Duck boat cap­tain charged in sink­ing on Ta­ble Rock Lake

The in­dict­ment also al­leges Mc­Kee al­lowed the boat’s plas­tic side cur­tains to be low­ered, which blocked the ex­its.

Northwest Arkansas Democrat-Gazette - - NORTHWEST ARKANSAS - MAR­GARET STAFFORD

KANSAS CITY, Mo. — Charges have been filed against the cap­tain of a tourist boat that sank in Ta­ble Rock Lake in July and killed 17 peo­ple, fed­eral pros­e­cu­tors said Thurs­day.

Ken­neth Scott Mc­Kee is fac­ing 17 counts of mis­con­duct, neg­li­gence or inat­ten­tion to duty by a ship’s of­fi­cer re­sult­ing in death, ac­cord­ing to a fed­eral in­dict­ment. The ac­ci­dent oc­curred when an am­phibi­ous ves­sel known as a duck boat sank when a sud­den and se­vere storm rolled into the area.

Mc­Kee, 51, is ac­cused of not prop­erly as­sess­ing the weather be­fore or af­ter the boat went into the lake near Bran­son, U.S. At­tor­ney Tim Gar­ri­son said dur­ing a news con­fer­ence in Spring­field.

Gar­ri­son said Mc­Kee vi­o­lated con­di­tions spec­i­fied in the boat’s cer­tifi­cate of in­spec­tion by fail­ing to tell pas­sen­gers to put on per­sonal flota­tion de­vices and not im­me­di­ately in­creas­ing speed and driv­ing to the near­est shore, ac­cord­ing to the in­dict­ment.

The in­dict­ment also al­leges Mc­Kee al­lowed the boat’s plas­tic side cur­tains to be low­ered, which blocked the ex­its.

Ri­p­ley En­ter­tain­ment, the com­pany that op­er­ated the boats and sus­pended oper­a­tion fol­low­ing the ac­ci­dent, didn’t re­spond Thurs­day af­ter­noon to mes­sages seek­ing com­ment. A spokes­woman for the com­pany pre­vi­ously said the com­pany has co­op­er­ated with au­thor­i­ties.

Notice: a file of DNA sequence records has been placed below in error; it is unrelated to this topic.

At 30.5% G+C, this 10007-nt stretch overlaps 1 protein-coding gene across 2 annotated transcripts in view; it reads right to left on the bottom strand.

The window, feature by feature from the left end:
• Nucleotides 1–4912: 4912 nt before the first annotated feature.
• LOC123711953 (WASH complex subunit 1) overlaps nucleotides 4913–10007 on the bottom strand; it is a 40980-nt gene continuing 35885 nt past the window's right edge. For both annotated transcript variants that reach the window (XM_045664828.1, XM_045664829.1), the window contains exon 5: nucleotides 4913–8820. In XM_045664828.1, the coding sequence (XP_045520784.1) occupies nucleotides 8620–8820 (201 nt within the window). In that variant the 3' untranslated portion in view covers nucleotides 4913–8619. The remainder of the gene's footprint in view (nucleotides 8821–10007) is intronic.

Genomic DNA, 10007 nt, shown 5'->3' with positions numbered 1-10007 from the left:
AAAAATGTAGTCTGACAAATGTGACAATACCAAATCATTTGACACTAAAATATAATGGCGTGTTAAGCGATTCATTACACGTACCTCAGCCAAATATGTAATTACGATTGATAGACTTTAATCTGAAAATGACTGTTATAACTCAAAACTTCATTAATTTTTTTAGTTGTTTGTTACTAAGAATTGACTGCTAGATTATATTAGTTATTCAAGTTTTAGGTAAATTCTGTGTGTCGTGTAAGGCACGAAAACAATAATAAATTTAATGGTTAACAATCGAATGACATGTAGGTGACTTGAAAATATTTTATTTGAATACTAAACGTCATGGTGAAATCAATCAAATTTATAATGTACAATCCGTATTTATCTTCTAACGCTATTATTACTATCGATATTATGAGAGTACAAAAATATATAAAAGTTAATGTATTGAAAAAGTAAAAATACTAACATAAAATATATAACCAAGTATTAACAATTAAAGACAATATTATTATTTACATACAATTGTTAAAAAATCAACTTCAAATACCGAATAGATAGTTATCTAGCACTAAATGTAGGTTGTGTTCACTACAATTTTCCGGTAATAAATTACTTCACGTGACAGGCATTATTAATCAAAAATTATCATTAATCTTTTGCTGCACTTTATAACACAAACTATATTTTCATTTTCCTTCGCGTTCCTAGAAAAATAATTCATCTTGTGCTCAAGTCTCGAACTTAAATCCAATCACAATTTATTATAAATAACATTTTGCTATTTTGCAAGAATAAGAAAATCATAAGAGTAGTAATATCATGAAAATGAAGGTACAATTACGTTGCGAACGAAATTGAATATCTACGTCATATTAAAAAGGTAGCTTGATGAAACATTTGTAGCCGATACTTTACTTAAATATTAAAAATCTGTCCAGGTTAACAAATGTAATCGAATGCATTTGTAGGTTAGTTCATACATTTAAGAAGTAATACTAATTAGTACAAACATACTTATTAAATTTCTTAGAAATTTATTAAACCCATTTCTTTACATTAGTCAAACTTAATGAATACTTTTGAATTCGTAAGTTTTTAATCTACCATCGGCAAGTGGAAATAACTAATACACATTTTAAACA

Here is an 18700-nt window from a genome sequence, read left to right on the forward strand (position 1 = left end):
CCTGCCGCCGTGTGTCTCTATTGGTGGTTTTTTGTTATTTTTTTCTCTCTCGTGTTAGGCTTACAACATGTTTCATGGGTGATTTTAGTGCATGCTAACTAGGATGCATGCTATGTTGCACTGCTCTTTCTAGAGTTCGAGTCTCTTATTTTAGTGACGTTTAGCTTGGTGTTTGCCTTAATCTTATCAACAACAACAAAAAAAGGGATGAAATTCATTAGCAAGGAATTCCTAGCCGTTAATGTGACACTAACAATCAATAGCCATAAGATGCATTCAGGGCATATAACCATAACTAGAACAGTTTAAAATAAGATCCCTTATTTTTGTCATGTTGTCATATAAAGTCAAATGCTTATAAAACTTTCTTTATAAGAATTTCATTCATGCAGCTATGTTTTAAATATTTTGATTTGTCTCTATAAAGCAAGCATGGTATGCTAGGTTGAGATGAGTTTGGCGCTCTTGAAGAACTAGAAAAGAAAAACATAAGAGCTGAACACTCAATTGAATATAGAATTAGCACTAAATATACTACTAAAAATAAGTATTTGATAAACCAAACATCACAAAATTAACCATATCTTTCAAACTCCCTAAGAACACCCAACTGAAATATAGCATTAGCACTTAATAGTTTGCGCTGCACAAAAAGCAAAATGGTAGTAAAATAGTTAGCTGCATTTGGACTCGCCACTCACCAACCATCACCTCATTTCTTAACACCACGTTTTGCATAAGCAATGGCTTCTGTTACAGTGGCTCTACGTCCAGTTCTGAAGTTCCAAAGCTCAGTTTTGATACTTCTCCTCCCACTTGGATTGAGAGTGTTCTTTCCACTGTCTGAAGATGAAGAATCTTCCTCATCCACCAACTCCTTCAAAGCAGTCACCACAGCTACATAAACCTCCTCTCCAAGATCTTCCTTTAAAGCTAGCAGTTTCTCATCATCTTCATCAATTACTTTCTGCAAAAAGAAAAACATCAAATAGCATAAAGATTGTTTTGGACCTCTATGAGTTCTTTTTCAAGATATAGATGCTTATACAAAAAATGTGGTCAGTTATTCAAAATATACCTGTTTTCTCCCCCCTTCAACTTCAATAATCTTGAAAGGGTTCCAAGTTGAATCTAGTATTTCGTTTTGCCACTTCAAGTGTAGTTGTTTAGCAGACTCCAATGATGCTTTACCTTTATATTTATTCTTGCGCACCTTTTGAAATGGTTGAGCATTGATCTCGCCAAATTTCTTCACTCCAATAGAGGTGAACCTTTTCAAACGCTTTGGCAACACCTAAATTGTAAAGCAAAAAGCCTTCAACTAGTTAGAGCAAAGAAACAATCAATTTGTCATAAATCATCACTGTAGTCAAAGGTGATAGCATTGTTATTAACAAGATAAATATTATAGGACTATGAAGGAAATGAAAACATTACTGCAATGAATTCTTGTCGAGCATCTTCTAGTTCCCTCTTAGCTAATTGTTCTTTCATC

The U.S. Coast Guard found prob­a­ble cause that the ac­ci­dent re­sulted from Mc­Kee’s “mis­con­duct, neg­li­gence, or inat­ten­tion to the du­ties,” ac­cord­ing to an Au­gust court fil­ing. The U.S. at­tor­ney’s of­fice added that the cap­tain of a sec­ond duck boat that safely made it to shore dur­ing the storm acted in a “grossly neg­li­gent man­ner,” though the court fil­ing didn’t elab­o­rate on those find­ings.

The sink­ing killed nine mem­bers of Tia Cole­man’s fam­ily, in­clud­ing her three young chil­dren and hus­band, who were va­ca­tion­ing from In­di­ana. Oth­ers who died in­cluded two cou­ples from Mis­souri, an Illi­nois woman, an Arkansas fa­ther and son, and a re­tired pas­tor who was the boat’s op­er­a­tor on land. Sev­eral law­suits have been filed on be­half of vic­tims and their sur­vivors.

Weather was calm when the ves­sel known as a Stretch Duck 7 be­gan its trip July 19. In­ves­ti­ga­tors have con­tended that op­er­a­tors had am­ple warn­ing a strong storm was ap­proach­ing.

The ves­sel’s cer­tifi­cate of in­spec­tion is­sued by the Coast Guard in 2017 es­tab­lished rules and lim­i­ta­tions on when it could be on the wa­ter. It states the boat “shall not be op­er­ated wa­ter­borne” when winds ex­ceed 35 mph and/or wave heights ex­ceed 2 feet.

Video and au­dio from the boat, re­cov­ered by divers, showed the lake was calm when the boat en­tered the wa­ter. But the weather sud­denly turned vi­o­lent and, within min­utes, the boat sank.

The wind speed at the time of the ac­ci­dent was more than 70 mph, just short of hur­ri­cane force, ac­cord­ing to the Na­tional Trans­porta­tion Safety Board. Weather fore­casts had warned of an im­pend­ing storm with winds pos­si­bly ex­ceed­ing 60 mph.

On May 1, 1999, 13 peo­ple died when the Miss Ma­jes­tic duck boat sank on Lake Hamil­ton near Hot Springs.

Newspapers in English

Newspapers from USA

© PressReader. All rights reserved.